07 October 2016

Celtic *marko- 'horse' (updated)

According to Gamkrelidze-Ivanov1, Celtic *marko- 'horse' (Old Irish marc, Middle Welsh march, Gaulish márkan [acc.])2 and Germanic *márxa-/*margá- 'horse, mare' (Old Icelandic marr 'horse', merr 'mare', Old High German marah- 'horse', meriha 'mare') is an Asian Wanderwort related to horseback riding in the Eurasian steppes before the first millenium BC.

The closest forms would be Sinitic *mrāʔ and Tibeto-Burman *mrāŋ 'horse', with schwebeablaut. These Sino-Tibetan words3 look as different formations from a lexeme found in Altaic *mórV 'horse' (Mongolian *mori, Tungusic *murin, Korean *màr). One of these derivations, with a nasal suffix (*morin), found in Mongol and Tungusic, would be the origin of the Tibeto-Burman word as well as North Caucasian *far-nē 'horse, mare'. The other would be a diminutive *mor-qa reflected in the Sinitic and Celto-Germanic words.
 
However, Sanskrit mṛga 'deer, antelope' would point to a possible origin of this Wanderwort in the domestication of wild horses by the Botai culture of northern Kazakhstan (3,500-3,000 BCE). 
_________________________________________________________________ 
1 T. Gamkrelidze & V. Ivanov (1995): Indo-European and the Indo-Europeans, p. 472-473.
2 R. Matasović (2009): Etymological Dictionary of Proto-Celtic, p. 257.
3 For which Sergei Starostin reconstructs a Sino-Tibetan protoform *mrāH / *mrāŋ.

5 comments:

  1. I think the Dravidian word is much more closely related to Afroasiatic.

    Proto-Afro-Asiatic: *mar-
    Meaning: cow, calf

    Semitic: *mVrVʔ- 'bull'
    Egyptian: mr.t 'cow' (Gr.)
    Western Chadic: *marir- 'oryx antelope'
    Central Chadic: *maray- '(sacrificial) bull' (?)
    Low East Cushitic: *mār- 'calf'
    High East Cushitic: *mV̄r- 'calf'
    Warazi (Dullay): *mār- 'heifer'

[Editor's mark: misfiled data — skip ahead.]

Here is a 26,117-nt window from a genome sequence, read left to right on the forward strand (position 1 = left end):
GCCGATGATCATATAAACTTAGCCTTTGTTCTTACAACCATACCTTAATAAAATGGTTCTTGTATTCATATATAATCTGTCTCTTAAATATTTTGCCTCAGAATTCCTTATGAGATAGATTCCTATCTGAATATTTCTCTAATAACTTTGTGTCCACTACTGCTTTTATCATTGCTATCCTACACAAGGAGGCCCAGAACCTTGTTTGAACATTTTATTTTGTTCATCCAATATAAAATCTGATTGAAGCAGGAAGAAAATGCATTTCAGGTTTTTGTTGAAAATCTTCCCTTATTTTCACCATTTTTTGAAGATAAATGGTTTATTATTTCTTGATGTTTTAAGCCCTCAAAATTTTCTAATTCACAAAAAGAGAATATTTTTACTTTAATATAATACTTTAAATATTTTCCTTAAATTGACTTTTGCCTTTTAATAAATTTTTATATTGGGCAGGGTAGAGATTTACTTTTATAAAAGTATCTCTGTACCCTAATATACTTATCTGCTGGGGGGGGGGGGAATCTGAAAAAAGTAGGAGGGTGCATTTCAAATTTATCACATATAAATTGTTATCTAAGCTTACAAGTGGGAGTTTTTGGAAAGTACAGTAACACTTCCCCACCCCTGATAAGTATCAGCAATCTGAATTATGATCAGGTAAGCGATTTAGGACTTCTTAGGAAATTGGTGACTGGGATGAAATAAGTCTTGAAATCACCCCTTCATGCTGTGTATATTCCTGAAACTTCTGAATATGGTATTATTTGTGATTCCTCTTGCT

Omotic: *marr- 'calf'
    Notes: Cf. HSED 1728: Eg.; CCh.: Mafa; Cush.: Arb.

    There are a number of words in Afroasiatic that have a shared meaning of different kinds of bovids, ie, cows, antelopes, bulls, gazelles, oxen, goats, deer, etc...

    There is also Meroitic: mre-ke supposedly meaning "horse" > supposedly related to Nubian: murta "horse". In my opinion, the Meroitic word is likely related to the Afroasiatic etymon above and is talking about cows not horses.

    ReplyDelete
    Replies
    1. I'm afraid this is an incredible mess of wild and domestic animals, thus not a valid "etymon" properly speaking. As I said before, names of domesticated animals tend to become Wanderwörter spread among genetically unrelated languages, so I won't surprised if the Meroitic word you quoted is actually related to the Sinitic and Celtic 'horse' words.

      Delete
  2. Horses may have been domesticated in Arabia well before the Botai culture, Octavia.

    I learned of this some time ago...thought I would share it with you.

    Excavations in a new archaeological site in the southwestern Asir province in Saudi Arabia may reveal that horse domestication in Saudi Arabia, started 9,000 years ago – challenging previous theories that the practice started in the Arabian Peninsula 5,550 years ago only.

    Just to let you know, the Meroitic word is tentative - no one knows what it actually means. I believe Meroitic is Afroasiatic, not Nilo-Saharan. If it is not Afroasiatic...it certainly has a massive amount of borrowing from Afroasiatic and not just from the daughter languages, but from the proto-language itself which is impossible as you know. That means the words had to be inherited.

    ReplyDelete
    Replies
    1. Regardless of the actual classification of Meroitic, the thing is mreke is much close to the Celtic and Germanic words than to Nubian murta 'horse', which has Afrasian parallels:

      *pard- ~ *parʒ/ǯ- 'an equid' (Militarev)
      *ba/irdˁ-awn- ~ *barz/dˁ- 'mule, horse' (Militarev)

      Delete
    2. Warning: the above proposals are highly tentative. What I'm sure of is there're dozens and possibly hundreds of words relative to 'horse' and other equids, most of which are actually Wanderwörter.

      Delete